Tens of thousands of scientists and supporters in 600 cities across the world participated in a Global March for Science on World Earth Day, Saturday, April 21st to stand up for science and protest the current politically-driven push to deny proven facts.
Here’s an excerpt from the powerful remarks made by Leon County School Board Member Rosanne Wood at the Tallahassee March for Science:
Parents: the first time your toddler discovers that mixing water and dirt together can create a cool mud pie, I want you to celebrate your miniature scientist and nurture that sense of wonder and discovery from then on.
Teachers and Administrators: I want you to realize, that despite all the pressures for good test scores and school grades, we must make time for recess, field trips, science labs, thematic learning and hands-on problem solving.
Everyone: I want you to know that school and fun do not have to be antonyms; they can be synonyms. There is nothing more fun than learning how to read a book or play an instrument or do a science experiment in a lab.
I want you all to remember–Children are naturally curious and love to learn. They will persevere If we can just refrain from draining all the joy and adventure from learning. No adult nor child likes constant grading, testing and tedious homework. School should not be about stress, it should be about challenge—and that’s what science is.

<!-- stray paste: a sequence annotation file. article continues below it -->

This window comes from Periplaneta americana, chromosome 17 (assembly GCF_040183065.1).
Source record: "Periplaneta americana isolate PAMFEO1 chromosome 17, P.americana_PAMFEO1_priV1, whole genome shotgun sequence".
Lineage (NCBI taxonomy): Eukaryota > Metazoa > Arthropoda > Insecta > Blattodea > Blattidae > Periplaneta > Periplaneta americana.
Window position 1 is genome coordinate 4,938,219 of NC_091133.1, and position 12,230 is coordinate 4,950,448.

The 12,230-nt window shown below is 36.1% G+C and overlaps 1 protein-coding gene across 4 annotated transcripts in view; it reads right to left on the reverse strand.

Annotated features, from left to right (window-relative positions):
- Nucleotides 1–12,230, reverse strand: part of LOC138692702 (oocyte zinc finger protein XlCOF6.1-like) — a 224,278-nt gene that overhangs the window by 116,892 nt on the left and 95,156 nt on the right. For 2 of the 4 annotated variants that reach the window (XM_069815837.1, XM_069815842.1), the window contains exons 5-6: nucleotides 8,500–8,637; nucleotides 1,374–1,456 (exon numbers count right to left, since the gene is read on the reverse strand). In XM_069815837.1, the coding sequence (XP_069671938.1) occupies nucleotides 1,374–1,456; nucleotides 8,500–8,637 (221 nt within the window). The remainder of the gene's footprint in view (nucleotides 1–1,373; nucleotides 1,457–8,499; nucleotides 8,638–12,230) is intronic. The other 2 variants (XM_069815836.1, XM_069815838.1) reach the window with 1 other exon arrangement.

Science makes sense of the world and teaches us to question things that don’t make sense. Science teaches students how to make and defend an argument based on real facts supported by evidence.
Our education system needs a make-over. Students literally have all the facts and figures that they need at their fingertips. Science education needs to start on day one of pre-kindergarten with that first mud pie or bumble bee that lands on the flower. The Scientific method which values trial and error and learning from mistakes should be at the core of our instructional methods.
Legislators and policy makers: We need to have a serious talk about what does and does not work when it comes to nurturing our future scientists and mathematicians, as well as our artists and poets. We need you to use the scientific method and gather information on how to save our public schools-It’s not rocket Science! Start by asking a teacher.
Next attract young people and working scientists to become teachers by providing autonomy and a good salary. Teaching is the most noble profession; we need to treat it as such. And if any of you out there want to become a teacher-we need you, now more than ever.
I can tell you with certainty that the path we are on now, which rewards correct answers on tests over in-depth learning is not the way forward. If we are counting on the next generation to save our planet- we need to make sure they can solve complex problems, not just answer multiple choice questions.
Science is the opposite of being rewarded for the right answers; science is about asking the right questions.
Rosanne Wood represents District 2 on the Leon County School Board. She has built an impressive career in public education, including her groundbreaking role as principal of SAIL (School for Arts and Innovative Learning) High School in Tallahassee.
Photos from around the world: